Horse Side Vet Guide ®

Equine Health Resource

Newborn Foal, Grunting As It Breathes, Acts in Pain

Code Red - Call Your Vet Immediately, Even Outside Business Hours

Code Red - Call Your Vet Immediately, Even Outside Business Hours

    Newborn foals that are having difficulty breathing may have fractured ribs as a consequence of birth trauma. Foals that lose the rigidity of their chest wall due to rib fracture are commonly called “flail chest.” In this case, you might actually see the ribs moving in a disjointed, abnormal appearing way.

    Foals that are born very ill or with poor lung function may also grunt with each breath. Foals in this state would be expected to be down and unable to rise. In most cases, their gums color is dull and capillary refill time is slow.


    Regardless, call your vet immediately. Most foals with this finding may need intensive treatment. In some cases, their best chance for survival will be transportation to a hospital for intensive care.

    Talk to your vet about whether you should position the foal on its chest. But be very careful when you do this. Rough handling of the foal could cause ribs to displace, or worsen respiratory function.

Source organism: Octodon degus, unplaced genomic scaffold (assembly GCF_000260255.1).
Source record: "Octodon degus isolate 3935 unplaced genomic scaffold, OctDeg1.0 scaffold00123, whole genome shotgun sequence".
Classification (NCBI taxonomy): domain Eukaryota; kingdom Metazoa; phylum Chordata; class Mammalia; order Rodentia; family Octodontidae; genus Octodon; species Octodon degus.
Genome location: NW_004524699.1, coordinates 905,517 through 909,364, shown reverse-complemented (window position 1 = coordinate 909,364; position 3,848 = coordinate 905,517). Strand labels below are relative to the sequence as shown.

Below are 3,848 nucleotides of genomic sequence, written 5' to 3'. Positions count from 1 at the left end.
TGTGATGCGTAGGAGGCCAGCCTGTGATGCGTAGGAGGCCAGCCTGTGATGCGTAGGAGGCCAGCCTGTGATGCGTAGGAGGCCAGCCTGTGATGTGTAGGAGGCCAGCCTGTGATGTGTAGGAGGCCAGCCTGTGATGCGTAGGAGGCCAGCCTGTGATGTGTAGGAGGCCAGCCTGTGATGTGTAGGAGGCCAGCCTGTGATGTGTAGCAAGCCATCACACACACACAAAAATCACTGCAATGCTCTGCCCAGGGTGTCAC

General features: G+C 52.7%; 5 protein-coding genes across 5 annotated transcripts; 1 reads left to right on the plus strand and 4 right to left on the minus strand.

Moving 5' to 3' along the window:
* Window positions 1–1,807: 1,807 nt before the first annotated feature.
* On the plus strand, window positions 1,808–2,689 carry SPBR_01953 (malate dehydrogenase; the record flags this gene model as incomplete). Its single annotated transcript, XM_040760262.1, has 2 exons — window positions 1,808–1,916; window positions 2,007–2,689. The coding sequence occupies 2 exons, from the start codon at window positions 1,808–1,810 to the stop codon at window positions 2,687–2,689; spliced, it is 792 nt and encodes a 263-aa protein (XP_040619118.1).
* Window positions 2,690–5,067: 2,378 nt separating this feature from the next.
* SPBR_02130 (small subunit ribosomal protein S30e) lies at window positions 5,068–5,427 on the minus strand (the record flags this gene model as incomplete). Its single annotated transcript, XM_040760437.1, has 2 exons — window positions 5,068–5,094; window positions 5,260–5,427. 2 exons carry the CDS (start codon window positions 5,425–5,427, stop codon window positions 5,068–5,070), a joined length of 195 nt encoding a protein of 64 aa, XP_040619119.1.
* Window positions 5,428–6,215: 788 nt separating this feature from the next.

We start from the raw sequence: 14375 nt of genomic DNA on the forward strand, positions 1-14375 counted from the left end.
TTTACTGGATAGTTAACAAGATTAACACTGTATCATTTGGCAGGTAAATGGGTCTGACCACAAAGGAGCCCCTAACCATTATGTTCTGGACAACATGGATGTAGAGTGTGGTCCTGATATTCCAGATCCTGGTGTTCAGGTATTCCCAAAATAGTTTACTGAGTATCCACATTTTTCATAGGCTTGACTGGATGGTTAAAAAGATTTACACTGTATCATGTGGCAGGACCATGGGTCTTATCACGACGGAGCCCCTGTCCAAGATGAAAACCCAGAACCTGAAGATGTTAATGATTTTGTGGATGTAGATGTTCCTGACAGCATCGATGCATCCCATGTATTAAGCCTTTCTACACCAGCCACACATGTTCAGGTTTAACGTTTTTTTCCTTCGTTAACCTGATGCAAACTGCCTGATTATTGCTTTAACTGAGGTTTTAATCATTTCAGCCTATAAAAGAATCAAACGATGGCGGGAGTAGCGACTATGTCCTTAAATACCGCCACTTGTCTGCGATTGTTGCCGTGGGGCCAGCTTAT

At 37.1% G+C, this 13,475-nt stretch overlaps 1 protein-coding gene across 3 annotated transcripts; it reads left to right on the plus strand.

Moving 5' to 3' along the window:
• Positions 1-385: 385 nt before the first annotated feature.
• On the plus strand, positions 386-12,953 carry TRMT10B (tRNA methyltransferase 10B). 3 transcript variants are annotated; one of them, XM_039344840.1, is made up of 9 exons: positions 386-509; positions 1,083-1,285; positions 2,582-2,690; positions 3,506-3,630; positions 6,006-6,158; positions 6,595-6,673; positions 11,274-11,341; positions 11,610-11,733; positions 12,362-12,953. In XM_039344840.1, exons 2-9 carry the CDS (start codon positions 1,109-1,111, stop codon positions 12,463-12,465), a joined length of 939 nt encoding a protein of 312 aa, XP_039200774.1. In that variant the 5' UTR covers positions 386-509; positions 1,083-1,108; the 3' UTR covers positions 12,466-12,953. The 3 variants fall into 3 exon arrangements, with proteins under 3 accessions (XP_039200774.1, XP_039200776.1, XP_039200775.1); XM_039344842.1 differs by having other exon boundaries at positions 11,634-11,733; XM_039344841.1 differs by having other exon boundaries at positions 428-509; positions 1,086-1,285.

Your vet evaluates the foal’s general health and determines the reason for the signs. Once this is better understood, a treatment direction can be determined. Supplemental oxygen can be very helpful in this situation.

    What Not To Do

    Do not attempt to lift, handle or carry your foal by the abdomen or chest, because this may cause a fractured rib to puncture a lung.

    Helpful Terms & Topics in HSVGWritten, Reviewed or Shared by Experts in Equine Health

    Author: Doug Thal DVM Dipl. ABVP


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